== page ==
- There is a scene in the film where Johnny asks for what sounds like an iPhone, twelve years before it was actually launched. Although Gibson is a renowned speculative author, this is a coincidence on his part - Johnny actually asks for a Thomson Eyephone, an early head-mounted interface.
- Gibson himself was extremely unhappy with the finished film and often denied that the screenplay used was the one he wrote, despite being the sole credited writer on the film.
- This marked the final time that Lundgren would appear in a theatrical release until he popped up in 2010 as part of Sylvester Stallone's The Expendables.
What's Not to Like?
With no apparent direction for the cast, they either float about the place making no impression at all or go the Lundgren route and ham it up to ridiculous levels. Reeves, who still hadn't quite got the hang of showing emotion as an actor, is about as robotic as he ever was here but he might argue that the role demanded such. Nobody else can use that excuse and Meyer makes her cinematic debut so she can be excused some nerves as well. But the likes of Ice-T, Rollins, Kitano and Lundgren especially are laughably bad. If ever a cast needed a seasoned director, it's here but Longo is more concerned with filling the screen with images and moments rather than entertaining his audience.
And despite the number of ideas thrown into the mix, the narrative fails to bring them all together into a cohesive whole. For example, take the massive upload into Johnny's brain at the start - how is he able to function when so much of his grey matter must have been corrupted or erased altogether by the data in his head? At the very least, he should have fallen into a coma. Johnny Mnemonic is a film with too many ideas and not enough sense, stretching itself into an epic sci-fi tale instead of the below-par action chase it actually is. I've no problem with ambition but it needs to be tempered with skill - someone painting by numbers isn't suddenly about to turn out their own masterpiece, are they?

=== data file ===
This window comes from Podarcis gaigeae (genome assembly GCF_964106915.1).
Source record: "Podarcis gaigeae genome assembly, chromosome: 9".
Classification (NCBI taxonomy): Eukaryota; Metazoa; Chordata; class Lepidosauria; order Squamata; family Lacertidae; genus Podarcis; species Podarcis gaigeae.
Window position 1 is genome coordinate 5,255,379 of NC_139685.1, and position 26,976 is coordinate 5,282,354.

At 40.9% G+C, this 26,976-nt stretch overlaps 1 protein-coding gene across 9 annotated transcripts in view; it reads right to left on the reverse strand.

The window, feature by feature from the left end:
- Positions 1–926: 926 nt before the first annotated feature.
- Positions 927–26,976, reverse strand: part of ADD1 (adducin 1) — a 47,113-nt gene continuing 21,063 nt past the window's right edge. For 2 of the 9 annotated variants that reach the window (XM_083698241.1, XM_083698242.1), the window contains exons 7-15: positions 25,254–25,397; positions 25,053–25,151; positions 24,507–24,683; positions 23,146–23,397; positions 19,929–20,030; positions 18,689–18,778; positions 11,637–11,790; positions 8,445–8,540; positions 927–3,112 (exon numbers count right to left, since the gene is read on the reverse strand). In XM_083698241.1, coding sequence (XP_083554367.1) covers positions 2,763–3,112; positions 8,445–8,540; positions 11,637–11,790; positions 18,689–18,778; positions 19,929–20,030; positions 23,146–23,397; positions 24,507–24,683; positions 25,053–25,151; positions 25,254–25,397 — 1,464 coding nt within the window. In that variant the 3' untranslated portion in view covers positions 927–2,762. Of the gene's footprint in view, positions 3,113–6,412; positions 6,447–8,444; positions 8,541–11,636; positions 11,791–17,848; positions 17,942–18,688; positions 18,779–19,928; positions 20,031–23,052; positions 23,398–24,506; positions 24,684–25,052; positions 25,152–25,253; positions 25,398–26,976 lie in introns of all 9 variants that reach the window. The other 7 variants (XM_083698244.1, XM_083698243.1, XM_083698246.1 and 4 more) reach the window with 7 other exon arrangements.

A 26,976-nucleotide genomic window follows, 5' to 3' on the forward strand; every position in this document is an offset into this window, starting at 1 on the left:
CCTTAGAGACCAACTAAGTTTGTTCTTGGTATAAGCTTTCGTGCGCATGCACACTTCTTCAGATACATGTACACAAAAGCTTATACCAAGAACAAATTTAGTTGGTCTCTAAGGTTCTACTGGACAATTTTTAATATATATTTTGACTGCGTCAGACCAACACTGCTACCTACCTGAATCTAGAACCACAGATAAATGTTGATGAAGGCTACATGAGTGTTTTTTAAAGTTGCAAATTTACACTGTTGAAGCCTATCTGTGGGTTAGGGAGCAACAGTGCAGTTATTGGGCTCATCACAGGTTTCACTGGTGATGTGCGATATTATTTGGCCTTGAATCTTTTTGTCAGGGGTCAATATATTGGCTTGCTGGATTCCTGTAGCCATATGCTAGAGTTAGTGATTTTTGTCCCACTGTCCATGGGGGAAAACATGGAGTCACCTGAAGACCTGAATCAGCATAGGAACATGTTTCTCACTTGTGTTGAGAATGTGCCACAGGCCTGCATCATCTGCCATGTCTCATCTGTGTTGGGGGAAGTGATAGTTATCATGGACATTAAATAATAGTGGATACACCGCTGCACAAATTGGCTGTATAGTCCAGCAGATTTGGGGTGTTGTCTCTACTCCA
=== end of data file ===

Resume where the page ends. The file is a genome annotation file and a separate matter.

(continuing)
Should I Watch It?
Anyone who can derive amusement from early-to-mid Nineties techno-thrillers with their crude effects and obsession with virtual reality, cyberspace and cyborgs might get a kick out of this badly-performed clunker but most viewers would be advised to stay away. The film has become extremely derivative in the intervening years and Johnny Mnemonic wasn't exactly pushing any boundaries in 1995, let alone today.
Great For: Home commentaries, unexpected laughs, potheads
Not So Great For: Serious sci-fi fans, fans of Gibson's work, William Gibson
What else should I watch?
Fans didn't need to wait long for cyberpunk's cultural breakthrough and weirdly, it also featured Keanu in the lead. The Matrix might be a distilled version of Gibson's world but it offered viewers an unparalleled blend of cutting-edge effects and choreography, a complex story broken down into something easily digestible and a cast that demonstrated a bit more emotion than one of Keanu's trademark "Woah!". The sequels disappointed as the film followed itself down the rabbit hole but the original film, released just four years after this, reminded everyone just how good Keanu could be in action films.
Cyberpunk as a concept continues to influence films with other notable examples including the brilliant Strange Days, 12 Monkeys and the recent Blade Runner 2049. But the true home of cyberpunk is in the world of anime and not just because of Gibson's attraction to Japanese culture. Many classic anime films like Akira, Battle Angel Alita, Ghost In The Shell and Appleseed use elements of cyberpunk and remain iconic pictures to this day.
Karl Honig, the Street Preacher
Release Date (UK)
9th February, 1996
Action, Sci-Fi, Thriller
Razzie Award Nomination
Worst Actor (Reeves)
© 2018 Benjamin Cox